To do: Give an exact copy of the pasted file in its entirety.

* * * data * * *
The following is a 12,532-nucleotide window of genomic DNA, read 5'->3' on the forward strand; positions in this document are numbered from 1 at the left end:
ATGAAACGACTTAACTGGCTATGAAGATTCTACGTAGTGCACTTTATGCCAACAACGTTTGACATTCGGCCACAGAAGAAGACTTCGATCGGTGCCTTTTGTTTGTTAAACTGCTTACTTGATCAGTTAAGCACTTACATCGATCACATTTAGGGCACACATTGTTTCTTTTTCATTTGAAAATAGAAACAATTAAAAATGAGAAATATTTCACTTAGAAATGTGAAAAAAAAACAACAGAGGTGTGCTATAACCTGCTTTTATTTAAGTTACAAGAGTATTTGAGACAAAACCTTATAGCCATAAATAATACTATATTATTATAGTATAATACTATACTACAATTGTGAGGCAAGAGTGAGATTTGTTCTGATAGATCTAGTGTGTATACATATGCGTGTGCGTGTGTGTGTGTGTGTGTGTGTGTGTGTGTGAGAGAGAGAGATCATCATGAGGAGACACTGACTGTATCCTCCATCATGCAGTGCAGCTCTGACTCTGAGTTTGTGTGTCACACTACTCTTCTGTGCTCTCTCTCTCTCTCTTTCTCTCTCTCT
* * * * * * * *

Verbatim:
The following is a 12,532-nucleotide window of genomic DNA, read 5'->3' on the forward strand; positions in this document are numbered from 1 at the left end:
ATGAAACGACTTAACTGGCTATGAAGATTCTACGTAGTGCACTTTATGCCAACAACGTTTGACATTCGGCCACAGAAGAAGACTTCGATCGGTGCCTTTTGTTTGTTAAACTGCTTACTTGATCAGTTAAGCACTTACATCGATCACATTTAGGGCACACATTGTTTCTTTTTCATTTGAAAATAGAAACAATTAAAAATGAGAAATATTTCACTTAGAAATGTGAAAAAAAAACAACAGAGGTGTGCTATAACCTGCTTTTATTTAAGTTACAAGAGTATTTGAGACAAAACCTTATAGCCATAAATAATACTATATTATTATAGTATAATACTATACTACAATTGTGAGGCAAGAGTGAGATTTGTTCTGATAGATCTAGTGTGTATACATATGCGTGTGCGTGTGTGTGTGTGTGTGTGTGTGTGTGTGTGAGAGAGAGAGATCATCATGAGGAGACACTGACTGTATCCTCCATCATGCAGTGCAGCTCTGACTCTGAGTTTGTGTGTCACACTACTCTTCTGTGCTCTCTCTCTCTCTCTTTCTCTCTCTCT